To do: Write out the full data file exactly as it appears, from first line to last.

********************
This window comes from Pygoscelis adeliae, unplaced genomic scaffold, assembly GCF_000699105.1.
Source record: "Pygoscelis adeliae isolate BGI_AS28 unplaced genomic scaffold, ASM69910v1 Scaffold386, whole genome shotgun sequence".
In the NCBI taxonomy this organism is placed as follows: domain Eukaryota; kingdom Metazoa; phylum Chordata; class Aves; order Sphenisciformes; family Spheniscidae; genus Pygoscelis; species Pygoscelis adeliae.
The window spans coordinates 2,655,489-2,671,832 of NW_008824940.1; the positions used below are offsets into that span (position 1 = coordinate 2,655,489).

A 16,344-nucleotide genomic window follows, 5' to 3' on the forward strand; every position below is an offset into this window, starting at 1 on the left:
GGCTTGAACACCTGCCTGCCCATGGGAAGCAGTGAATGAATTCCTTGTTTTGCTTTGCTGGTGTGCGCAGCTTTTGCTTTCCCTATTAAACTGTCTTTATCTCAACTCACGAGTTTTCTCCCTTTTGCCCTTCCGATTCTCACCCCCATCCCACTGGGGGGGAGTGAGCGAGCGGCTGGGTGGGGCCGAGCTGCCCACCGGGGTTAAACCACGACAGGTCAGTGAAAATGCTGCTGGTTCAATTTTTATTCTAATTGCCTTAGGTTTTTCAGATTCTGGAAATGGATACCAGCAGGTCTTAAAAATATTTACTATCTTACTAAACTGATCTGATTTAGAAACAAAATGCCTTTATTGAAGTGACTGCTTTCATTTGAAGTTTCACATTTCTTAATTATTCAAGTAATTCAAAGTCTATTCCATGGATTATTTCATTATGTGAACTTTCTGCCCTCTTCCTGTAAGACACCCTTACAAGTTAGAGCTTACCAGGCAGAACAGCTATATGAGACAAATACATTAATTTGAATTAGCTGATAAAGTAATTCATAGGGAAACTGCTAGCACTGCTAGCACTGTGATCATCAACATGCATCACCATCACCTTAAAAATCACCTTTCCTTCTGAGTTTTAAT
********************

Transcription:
This window comes from Pygoscelis adeliae, unplaced genomic scaffold, assembly GCF_000699105.1.
Source record: "Pygoscelis adeliae isolate BGI_AS28 unplaced genomic scaffold, ASM69910v1 Scaffold386, whole genome shotgun sequence".
In the NCBI taxonomy this organism is placed as follows: domain Eukaryota; kingdom Metazoa; phylum Chordata; class Aves; order Sphenisciformes; family Spheniscidae; genus Pygoscelis; species Pygoscelis adeliae.
The window spans coordinates 2,655,489-2,671,832 of NW_008824940.1; the positions used below are offsets into that span (position 1 = coordinate 2,655,489).

A 16,344-nucleotide genomic window follows, 5' to 3' on the forward strand; every position below is an offset into this window, starting at 1 on the left:
GGCTTGAACACCTGCCTGCCCATGGGAAGCAGTGAATGAATTCCTTGTTTTGCTTTGCTGGTGTGCGCAGCTTTTGCTTTCCCTATTAAACTGTCTTTATCTCAACTCACGAGTTTTCTCCCTTTTGCCCTTCCGATTCTCACCCCCATCCCACTGGGGGGGAGTGAGCGAGCGGCTGGGTGGGGCCGAGCTGCCCACCGGGGTTAAACCACGACAGGTCAGTGAAAATGCTGCTGGTTCAATTTTTATTCTAATTGCCTTAGGTTTTTCAGATTCTGGAAATGGATACCAGCAGGTCTTAAAAATATTTACTATCTTACTAAACTGATCTGATTTAGAAACAAAATGCCTTTATTGAAGTGACTGCTTTCATTTGAAGTTTCACATTTCTTAATTATTCAAGTAATTCAAAGTCTATTCCATGGATTATTTCATTATGTGAACTTTCTGCCCTCTTCCTGTAAGACACCCTTACAAGTTAGAGCTTACCAGGCAGAACAGCTATATGAGACAAATACATTAATTTGAATTAGCTGATAAAGTAATTCATAGGGAAACTGCTAGCACTGCTAGCACTGTGATCATCAACATGCATCACCATCACCTTAAAAATCACCTTTCCTTCTGAGTTTTAAT